Looking for Alaska by John Green

I’m not actually very sure how to do this, but I want to get back into blogging and I do enjoy writing book reviews so I am going to try and write one for books I’ve read and loved.


I must confess that the first time I read this book, I did not like it. In the slightest. I hated Alaska, I hated Miles, I hated the Colonel; basically I just hated all of the characters. Now, normally when this happens I can still manage to enjoy the book, for example The Great Gatsby. But the first time I read it, I simply hated everything about them such as the way they talked and the way they acted and just couldn’t see the point of it at all.

But then my friends all started having a John Green obsession and asked to borrow it, and I figured since I had nothing else to read, I could try and reread it and see if the way I look at it is going to be different like it was when I reread The Fault in Our Stars.

And sure enough, that was the case.

I don’t know whether it is because I am currently going through an ‘I hate everything’ and a ‘What is the point of my existence’ phase, but this time round I guess I just really got the character of Alaska. I understood why she was the way she was; why she acted and talked that way. That didn’t really mean I liked her any more, but I started to see things about her which I could relate to and also see in myself. Which I don’t know whether or not I should be worried about.

In terms of book reviews, this is probably very, very awful considering the fact that it does not have a real structure whosoever and I am basically just writing down whatever thoughts come to my mind.

I think I should probably include a short plot summary, so basically here is the story.

A guy goes to a boarding school and meets a girl called Alaska. She’s funny, witty, outgoing; basically everything that he’s not. He falls in love with her, she has a boyfriend, they have some cute moments but are always reminded of the fact that she has someone, she finds him a girlfriend. They live happily ever after.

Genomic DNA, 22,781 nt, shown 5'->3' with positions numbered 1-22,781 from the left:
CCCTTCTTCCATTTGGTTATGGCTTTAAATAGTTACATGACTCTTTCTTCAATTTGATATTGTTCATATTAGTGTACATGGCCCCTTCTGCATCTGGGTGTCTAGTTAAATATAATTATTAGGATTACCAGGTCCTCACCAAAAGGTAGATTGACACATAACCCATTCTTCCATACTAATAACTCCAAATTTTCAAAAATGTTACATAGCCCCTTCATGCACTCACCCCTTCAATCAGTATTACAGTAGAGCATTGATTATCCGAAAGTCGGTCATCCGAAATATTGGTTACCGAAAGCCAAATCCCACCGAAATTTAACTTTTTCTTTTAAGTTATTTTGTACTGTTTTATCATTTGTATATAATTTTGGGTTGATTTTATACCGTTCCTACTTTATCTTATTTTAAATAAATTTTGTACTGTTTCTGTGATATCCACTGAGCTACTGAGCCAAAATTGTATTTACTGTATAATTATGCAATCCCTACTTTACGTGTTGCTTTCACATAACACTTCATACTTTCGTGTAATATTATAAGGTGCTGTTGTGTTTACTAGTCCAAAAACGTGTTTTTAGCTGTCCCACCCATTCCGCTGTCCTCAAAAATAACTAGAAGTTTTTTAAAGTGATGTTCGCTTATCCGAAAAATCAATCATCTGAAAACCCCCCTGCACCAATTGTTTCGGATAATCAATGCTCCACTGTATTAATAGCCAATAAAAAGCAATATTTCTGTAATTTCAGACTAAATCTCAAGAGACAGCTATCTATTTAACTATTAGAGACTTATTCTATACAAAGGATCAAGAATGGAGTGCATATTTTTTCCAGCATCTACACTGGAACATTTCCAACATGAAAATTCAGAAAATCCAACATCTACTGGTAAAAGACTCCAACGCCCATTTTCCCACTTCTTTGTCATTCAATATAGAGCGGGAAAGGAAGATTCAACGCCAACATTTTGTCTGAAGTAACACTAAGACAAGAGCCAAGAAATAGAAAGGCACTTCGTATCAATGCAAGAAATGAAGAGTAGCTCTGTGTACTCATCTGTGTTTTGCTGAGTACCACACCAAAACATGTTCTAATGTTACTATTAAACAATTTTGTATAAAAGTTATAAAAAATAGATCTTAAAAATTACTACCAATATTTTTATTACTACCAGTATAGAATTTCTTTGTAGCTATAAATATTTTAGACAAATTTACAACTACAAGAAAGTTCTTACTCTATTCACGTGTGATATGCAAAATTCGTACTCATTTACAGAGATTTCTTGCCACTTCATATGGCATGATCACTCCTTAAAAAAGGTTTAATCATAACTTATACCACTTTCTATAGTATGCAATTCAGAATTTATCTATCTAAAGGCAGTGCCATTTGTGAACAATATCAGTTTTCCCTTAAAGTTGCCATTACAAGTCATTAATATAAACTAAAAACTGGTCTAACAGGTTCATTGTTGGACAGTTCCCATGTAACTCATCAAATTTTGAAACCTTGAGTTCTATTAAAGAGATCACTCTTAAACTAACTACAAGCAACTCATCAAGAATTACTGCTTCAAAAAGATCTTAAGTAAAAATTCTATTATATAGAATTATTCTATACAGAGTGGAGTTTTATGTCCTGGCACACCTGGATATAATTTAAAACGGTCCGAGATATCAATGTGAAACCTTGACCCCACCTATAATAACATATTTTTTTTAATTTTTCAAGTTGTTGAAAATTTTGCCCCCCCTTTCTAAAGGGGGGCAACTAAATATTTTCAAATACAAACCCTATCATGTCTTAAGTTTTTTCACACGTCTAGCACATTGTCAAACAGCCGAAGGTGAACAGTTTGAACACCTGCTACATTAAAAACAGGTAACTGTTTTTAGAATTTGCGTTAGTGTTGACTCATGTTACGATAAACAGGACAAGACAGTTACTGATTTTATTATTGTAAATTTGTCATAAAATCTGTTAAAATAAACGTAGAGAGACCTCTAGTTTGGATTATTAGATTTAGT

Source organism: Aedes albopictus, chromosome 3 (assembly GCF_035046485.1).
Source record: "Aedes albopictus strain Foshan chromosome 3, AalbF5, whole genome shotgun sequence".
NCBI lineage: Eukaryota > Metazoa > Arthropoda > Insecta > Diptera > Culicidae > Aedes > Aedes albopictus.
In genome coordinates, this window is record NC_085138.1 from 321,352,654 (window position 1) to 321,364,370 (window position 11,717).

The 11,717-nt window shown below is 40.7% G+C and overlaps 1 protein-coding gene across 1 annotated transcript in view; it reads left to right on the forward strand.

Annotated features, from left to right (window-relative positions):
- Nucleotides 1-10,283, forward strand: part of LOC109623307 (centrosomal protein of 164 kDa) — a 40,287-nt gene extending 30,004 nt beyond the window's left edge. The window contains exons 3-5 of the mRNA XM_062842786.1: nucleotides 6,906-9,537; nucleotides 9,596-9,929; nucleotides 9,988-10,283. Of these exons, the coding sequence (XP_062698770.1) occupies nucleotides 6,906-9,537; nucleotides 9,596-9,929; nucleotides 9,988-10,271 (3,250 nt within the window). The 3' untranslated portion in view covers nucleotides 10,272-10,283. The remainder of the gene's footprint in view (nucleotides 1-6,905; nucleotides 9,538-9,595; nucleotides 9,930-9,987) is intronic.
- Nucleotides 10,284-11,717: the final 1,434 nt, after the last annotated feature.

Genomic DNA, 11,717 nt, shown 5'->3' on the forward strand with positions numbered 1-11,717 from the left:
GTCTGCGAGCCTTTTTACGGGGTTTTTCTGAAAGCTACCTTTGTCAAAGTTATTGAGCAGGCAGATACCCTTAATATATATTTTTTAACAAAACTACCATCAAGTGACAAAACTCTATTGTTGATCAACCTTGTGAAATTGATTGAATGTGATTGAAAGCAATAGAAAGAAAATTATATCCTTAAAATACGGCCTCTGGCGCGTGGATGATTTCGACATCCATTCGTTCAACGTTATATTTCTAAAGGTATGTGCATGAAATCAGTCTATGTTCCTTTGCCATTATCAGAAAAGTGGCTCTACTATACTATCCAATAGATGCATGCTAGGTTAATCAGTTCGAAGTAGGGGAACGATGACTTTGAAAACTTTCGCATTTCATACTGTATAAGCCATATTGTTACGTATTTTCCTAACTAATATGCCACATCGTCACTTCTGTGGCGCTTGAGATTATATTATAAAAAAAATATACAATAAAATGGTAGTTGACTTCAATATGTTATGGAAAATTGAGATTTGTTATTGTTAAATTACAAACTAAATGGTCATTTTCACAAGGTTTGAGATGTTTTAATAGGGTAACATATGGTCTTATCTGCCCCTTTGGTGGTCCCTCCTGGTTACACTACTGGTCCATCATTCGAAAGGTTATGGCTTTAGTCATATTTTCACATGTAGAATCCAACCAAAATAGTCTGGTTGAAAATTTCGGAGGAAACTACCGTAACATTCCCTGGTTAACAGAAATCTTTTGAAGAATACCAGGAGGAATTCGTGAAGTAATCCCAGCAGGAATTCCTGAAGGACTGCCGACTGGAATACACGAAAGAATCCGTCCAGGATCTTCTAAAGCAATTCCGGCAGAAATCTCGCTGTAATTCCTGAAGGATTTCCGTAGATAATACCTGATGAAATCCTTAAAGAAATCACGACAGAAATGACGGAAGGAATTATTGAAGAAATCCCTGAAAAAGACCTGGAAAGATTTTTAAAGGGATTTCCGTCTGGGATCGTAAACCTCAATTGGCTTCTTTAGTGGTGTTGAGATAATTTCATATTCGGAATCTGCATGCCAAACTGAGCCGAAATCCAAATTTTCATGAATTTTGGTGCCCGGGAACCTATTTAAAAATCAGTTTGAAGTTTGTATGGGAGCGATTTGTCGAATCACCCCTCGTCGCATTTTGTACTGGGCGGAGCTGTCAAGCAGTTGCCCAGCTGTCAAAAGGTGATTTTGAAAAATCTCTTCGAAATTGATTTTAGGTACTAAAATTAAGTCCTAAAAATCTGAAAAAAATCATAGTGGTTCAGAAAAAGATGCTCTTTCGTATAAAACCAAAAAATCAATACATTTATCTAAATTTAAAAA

Okay, that’s not the ending. But I don’t really know how to put it without giving away any spoilers.

What I love/hate about the novel is that it finishes off without finding out exactly what happened to Alaska. And we are left wondering and wanting to know what happens but knowing that’s the end. And I guess that’s also how life is. I mean, there are some things that we will actually never, ever know despite how much we want to, but sometimes this is probably also for the best. Perhaps it is better that we are not certain of everything in this world and there is always more that we can find out for ourselves, or maybe not at all.

So to finish off with a deep quote, Imagining the future is a kind of nostalgia. You spend your whole life stuck in the labyrinth, thinking about how you’ll escape it one day, and how awesome it will be, and imagining that future keeps you going, but you never do it. You just use the future to escape the present.’

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